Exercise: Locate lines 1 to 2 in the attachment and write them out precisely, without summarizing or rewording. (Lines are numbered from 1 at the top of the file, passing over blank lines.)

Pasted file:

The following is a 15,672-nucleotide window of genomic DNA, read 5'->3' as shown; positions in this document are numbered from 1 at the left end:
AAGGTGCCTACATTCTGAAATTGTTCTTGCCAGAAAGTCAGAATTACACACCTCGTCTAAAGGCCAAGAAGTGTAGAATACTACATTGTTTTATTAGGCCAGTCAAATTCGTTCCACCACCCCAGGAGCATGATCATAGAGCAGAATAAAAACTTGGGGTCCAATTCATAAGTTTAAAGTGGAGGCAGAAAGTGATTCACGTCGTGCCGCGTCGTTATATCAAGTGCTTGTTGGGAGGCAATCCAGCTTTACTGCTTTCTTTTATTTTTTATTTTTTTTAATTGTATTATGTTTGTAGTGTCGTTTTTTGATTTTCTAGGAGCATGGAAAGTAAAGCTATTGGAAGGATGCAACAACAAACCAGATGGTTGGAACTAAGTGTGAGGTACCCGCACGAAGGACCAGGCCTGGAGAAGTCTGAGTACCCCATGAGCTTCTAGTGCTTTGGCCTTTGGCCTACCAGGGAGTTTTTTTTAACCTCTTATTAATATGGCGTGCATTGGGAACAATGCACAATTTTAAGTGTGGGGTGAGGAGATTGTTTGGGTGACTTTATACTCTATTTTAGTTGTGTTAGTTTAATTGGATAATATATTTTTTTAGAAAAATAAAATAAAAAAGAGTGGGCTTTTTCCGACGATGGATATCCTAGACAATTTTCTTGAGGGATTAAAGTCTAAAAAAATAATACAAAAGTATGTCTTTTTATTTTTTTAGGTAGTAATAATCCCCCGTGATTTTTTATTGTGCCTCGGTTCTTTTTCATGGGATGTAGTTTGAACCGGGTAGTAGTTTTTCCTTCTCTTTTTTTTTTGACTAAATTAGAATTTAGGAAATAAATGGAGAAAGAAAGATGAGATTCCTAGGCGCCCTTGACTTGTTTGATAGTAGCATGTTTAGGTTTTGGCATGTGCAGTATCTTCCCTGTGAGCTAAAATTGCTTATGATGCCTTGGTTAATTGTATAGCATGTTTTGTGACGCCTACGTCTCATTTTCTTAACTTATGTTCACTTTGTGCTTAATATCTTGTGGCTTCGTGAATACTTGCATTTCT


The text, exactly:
The following is a 15,672-nucleotide window of genomic DNA, read 5'->3' as shown; positions in this document are numbered from 1 at the left end:
AAGGTGCCTACATTCTGAAATTGTTCTTGCCAGAAAGTCAGAATTACACACCTCGTCTAAAGGCCAAGAAGTGTAGAATACTACATTGTTTTATTAGGCCAGTCAAATTCGTTCCACCACCCCAGGAGCATGATCATAGAGCAGAATAAAAACTTGGGGTCCAATTCATAAGTTTAAAGTGGAGGCAGAAAGTGATTCACGTCGTGCCGCGTCGTTATATCAAGTGCTTGTTGGGAGGCAATCCAGCTTTACTGCTTTCTTTTATTTTTTATTTTTTTTAATTGTATTATGTTTGTAGTGTCGTTTTTTGATTTTCTAGGAGCATGGAAAGTAAAGCTATTGGAAGGATGCAACAACAAACCAGATGGTTGGAACTAAGTGTGAGGTACCCGCACGAAGGACCAGGCCTGGAGAAGTCTGAGTACCCCATGAGCTTCTAGTGCTTTGGCCTTTGGCCTACCAGGGAGTTTTTTTTAACCTCTTATTAATATGGCGTGCATTGGGAACAATGCACAATTTTAAGTGTGGGGTGAGGAGATTGTTTGGGTGACTTTATACTCTATTTTAGTTGTGTTAGTTTAATTGGATAATATATTTTTTTAGAAAAATAAAATAAAAAAGAGTGGGCTTTTTCCGACGATGGATATCCTAGACAATTTTCTTGAGGGATTAAAGTCTAAAAAAATAATACAAAAGTATGTCTTTTTATTTTTTTAGGTAGTAATAATCCCCCGTGATTTTTTATTGTGCCTCGGTTCTTTTTCATGGGATGTAGTTTGAACCGGGTAGTAGTTTTTCCTTCTCTTTTTTTTTTGACTAAATTAGAATTTAGGAAATAAATGGAGAAAGAAAGATGAGATTCCTAGGCGCCCTTGACTTGTTTGATAGTAGCATGTTTAGGTTTTGGCATGTGCAGTATCTTCCCTGTGAGCTAAAATTGCTTATGATGCCTTGGTTAATTGTATAGCATGTTTTGTGACGCCTACGTCTCATTTTCTTAACTTATGTTCACTTTGTGCTTAATATCTTGTGGCTTCGTGAATACTTGCATTTCT